Kennedy’s Continuing Education

Before the Toyota Toyota Trucks All-Star Week voting started, Steve Kennedy was asked who he would like to see the fans vote into the tournament. The first name he mentioned was Aaron Martens.

“I think Aaron Martens could teach us something about how to catch those Coosa River bass,” Kennedy said. “I learn more from Aaron Martens than anyone on the tour.”

That statement exemplifies how much emphasis Kennedy places on continuing education in the world of bass fishing. To some, it might seem self-destructive to want another angler with more knowledge than you in the event. But Kennedy takes the long view. Anything he learns from Martens during All-Star Week might pay off in another tournament somewhere down the road.

As the son of a former Bassmaster Classic competitor – Van Kennedy – Steve Kennedy got more home schooling than most anglers. So the tips that some might have learned in a bass fishing seminar were most often old hat to the Auburn, Ala., angler.

“I’ve been to one seminar in my life where I actually learned something that really, really impressed me,” Kennedy said. “David Fritts came down to Georgia one time and gave a seminar. And it wasn’t like your typical seminar. We went into a classroom setting, and he sat down with everyone and said, ‘What do you want to know?’

“Someone asked him what his favorite color crankbait was, and he said, ‘Chartreuse with a brown back.’ He had won a couple of those Red Man regionals on Lake Sinclair.

“So I went out and custom-painted some crankbaits.”

So how did they work?

Kennedy looks you in the eyes, then looks away while adjusting the Auburn Tigers cap that usually sits atop his head. It’s a sign that Kennedy would just as soon not answer that question. But he eventually does.

“It’s pretty amazing,” Kennedy said. “That’s basically why I’m sitting here today, that one thing I got out of Fritts.”

And that, bass anglers, is a bold statement. Kennedy has won over $1 million on the B.A.S.S. circuit and another $650,000 in FLW events. His B.A.S.S. record includes two first-place finishes, two seconds, five thirds and 20 top 10s. Kennedy finished fifth in the Bassmaster Elite Series Toyota Tundra Angler of the Year race this season.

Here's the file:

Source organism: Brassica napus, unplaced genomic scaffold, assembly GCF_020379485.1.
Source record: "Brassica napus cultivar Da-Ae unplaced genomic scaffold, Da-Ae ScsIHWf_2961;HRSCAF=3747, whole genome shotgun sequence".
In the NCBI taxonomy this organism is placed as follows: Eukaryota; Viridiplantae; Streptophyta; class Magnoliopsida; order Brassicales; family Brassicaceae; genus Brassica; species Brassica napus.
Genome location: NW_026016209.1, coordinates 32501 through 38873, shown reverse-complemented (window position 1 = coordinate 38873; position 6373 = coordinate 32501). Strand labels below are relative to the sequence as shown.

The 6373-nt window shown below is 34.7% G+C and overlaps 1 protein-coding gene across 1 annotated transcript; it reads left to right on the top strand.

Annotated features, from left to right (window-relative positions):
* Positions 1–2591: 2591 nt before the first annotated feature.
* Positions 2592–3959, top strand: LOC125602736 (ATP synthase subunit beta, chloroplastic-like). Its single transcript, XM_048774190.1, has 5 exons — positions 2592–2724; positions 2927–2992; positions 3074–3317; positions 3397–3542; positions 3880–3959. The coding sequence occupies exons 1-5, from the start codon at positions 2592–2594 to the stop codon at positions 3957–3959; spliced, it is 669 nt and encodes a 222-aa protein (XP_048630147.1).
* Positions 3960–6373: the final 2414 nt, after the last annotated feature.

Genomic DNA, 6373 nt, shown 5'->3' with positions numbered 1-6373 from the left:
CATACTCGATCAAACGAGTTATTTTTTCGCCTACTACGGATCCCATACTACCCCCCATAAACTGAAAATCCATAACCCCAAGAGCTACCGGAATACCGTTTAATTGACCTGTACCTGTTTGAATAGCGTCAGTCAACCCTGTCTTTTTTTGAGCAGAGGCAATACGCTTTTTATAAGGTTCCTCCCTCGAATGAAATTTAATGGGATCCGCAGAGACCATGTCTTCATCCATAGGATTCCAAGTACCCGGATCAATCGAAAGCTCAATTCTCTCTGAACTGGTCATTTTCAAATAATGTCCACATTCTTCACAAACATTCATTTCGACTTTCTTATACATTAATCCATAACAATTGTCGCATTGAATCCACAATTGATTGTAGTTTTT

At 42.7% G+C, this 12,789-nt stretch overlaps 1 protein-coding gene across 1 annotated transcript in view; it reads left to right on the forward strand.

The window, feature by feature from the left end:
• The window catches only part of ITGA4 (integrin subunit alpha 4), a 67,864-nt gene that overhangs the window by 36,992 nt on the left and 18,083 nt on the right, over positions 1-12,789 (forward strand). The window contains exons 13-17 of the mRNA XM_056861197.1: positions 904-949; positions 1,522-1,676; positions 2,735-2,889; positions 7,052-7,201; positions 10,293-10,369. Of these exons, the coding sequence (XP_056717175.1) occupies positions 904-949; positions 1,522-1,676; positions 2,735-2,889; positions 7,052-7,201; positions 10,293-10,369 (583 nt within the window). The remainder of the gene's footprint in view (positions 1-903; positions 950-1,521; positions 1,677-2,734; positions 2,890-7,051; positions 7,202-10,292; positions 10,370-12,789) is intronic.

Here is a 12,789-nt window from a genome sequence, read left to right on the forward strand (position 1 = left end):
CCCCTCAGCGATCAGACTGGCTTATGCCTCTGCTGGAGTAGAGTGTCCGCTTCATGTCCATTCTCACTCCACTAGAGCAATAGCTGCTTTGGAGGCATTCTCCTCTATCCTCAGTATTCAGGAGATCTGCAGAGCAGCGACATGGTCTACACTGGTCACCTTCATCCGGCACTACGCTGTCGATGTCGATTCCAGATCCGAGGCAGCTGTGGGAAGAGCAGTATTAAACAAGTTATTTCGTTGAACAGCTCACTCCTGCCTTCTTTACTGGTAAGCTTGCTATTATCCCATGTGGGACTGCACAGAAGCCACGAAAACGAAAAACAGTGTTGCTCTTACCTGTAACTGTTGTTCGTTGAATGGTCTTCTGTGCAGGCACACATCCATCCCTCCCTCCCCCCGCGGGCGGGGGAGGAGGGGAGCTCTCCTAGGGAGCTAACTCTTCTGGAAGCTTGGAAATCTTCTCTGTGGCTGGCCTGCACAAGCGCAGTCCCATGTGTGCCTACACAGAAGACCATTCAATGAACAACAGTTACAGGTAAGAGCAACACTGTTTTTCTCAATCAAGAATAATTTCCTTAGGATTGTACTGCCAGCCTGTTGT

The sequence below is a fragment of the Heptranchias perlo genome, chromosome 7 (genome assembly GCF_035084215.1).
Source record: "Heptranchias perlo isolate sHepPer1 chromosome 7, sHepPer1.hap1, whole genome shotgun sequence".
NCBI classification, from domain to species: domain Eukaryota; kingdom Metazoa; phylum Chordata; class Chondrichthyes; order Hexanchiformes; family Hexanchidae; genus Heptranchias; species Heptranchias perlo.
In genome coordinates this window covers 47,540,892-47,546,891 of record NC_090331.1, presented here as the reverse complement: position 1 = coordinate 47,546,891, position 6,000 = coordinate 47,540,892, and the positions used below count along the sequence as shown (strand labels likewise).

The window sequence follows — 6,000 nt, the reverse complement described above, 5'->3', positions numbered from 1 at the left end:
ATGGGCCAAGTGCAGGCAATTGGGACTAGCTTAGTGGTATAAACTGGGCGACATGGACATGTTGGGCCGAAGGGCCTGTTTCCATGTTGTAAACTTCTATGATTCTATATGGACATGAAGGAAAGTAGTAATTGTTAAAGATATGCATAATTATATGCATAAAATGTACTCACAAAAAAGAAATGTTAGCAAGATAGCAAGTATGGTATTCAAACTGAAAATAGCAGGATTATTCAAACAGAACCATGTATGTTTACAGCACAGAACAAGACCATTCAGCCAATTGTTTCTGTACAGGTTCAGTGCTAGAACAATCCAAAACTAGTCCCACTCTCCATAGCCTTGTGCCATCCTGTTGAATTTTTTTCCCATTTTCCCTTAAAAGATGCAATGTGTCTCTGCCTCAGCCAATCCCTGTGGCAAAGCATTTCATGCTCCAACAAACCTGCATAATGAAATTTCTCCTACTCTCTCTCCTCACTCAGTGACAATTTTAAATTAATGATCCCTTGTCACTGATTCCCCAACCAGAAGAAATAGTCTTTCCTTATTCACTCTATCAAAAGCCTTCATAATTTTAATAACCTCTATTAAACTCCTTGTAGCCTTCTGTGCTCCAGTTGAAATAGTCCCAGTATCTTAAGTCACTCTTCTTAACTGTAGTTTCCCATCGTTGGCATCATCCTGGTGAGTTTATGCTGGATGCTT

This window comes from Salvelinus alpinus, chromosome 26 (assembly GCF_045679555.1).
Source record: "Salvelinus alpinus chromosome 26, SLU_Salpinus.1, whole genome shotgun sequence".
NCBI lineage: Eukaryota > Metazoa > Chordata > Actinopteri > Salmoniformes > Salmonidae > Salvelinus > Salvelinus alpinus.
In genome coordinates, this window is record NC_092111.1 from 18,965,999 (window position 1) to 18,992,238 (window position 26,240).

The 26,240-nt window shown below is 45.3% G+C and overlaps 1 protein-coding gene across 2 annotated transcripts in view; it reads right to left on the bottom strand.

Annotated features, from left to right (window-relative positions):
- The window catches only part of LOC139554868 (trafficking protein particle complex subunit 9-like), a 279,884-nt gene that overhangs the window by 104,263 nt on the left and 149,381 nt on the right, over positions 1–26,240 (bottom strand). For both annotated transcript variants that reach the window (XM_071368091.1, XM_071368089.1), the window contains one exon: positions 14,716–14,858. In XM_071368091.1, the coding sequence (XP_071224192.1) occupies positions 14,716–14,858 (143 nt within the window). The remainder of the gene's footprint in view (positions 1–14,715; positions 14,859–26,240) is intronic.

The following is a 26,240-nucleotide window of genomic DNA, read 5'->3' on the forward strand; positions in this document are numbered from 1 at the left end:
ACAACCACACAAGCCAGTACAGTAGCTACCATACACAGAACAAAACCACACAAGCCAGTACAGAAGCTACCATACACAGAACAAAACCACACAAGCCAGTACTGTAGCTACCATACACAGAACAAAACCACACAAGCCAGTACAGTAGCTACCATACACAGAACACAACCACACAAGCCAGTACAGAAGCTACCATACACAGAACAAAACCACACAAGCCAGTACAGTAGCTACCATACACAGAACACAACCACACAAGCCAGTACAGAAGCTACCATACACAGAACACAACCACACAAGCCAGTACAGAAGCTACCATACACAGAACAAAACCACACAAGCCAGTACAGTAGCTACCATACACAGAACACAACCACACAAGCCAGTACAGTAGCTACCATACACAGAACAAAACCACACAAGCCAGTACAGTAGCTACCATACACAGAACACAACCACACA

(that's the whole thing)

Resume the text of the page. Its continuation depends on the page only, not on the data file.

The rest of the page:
Kennedy had another important influence in his youth, this one far more unlikely than his bass fishing father.

“My grandmother was a pretty good painter,” Kennedy said. “She made me take all those art classes growing up as a kid. I won’t say I hated it, but Grandma made me do it, Mom made me do it, it was one of those things.”

After Kennedy heard Fritts’ comment about crankbait colors in 1996, he put those childhood art lessons in practice, bought an airbrush painting kit and began custom painting lures.

“It’s pretty neat to have a creative outlet at this point,” said Kennedy, who has a mechanical engineering degree from Auburn. “As an engineer, being creative is a big part of it.

“There are very few baits that I fish stock – very, very, very few. I carry an airbrush with paints, and I’ve had some real good tournaments because of it.”

The 2008 Bassmaster Elite Series schedule provides a good example. There were back-to-back tournaments in May on lakes where blueback herring are the dominant bass forage. Kenyon Hill won the first one at Clarks Hill in Georgia, where the Sebile Magic Swimmer swimbait emerged as a good blueback herring imitation.

Because of that name, blueback herring lures often have a blue tint on the back. But the baitfish actually has a green-gray tint, not blue. So Kennedy went swimbait shopping after the Clarks Hill tournament, came to South Carolina’s Lake Murray two weeks later and got out the airbrush kit.

“I custom painted those Sebiles after I saw what color the bait was,” Kennedy said. “I didn’t even know about that swimbait until Kenyon won over at Clarks Hill. I got a few to practice with at Murray, and in a matter of three or four days I had them custom painted and almost won.”

Kennedy finished second to Fred Roumbanis at Murray and earned a check for $42,000.

Kennedy looks at every lure with the eye of an artist, not just the hard bodies, like crankbaits and some swimbaits.

“Most of the time when you’re fishing a frog, you aren’t imitating a frog,” Kennedy said. “You’re imitating a bluegill.”

That white belly on most soft plastic frogs gives Kennedy a clean slate to apply his art skills.

“Frogs dye very well with an airbrush,” Kennedy laughed.

That’s just one final example of how Kennedy spots a bass fishing trend, thinks about it, then allows his creativity to go to work. 

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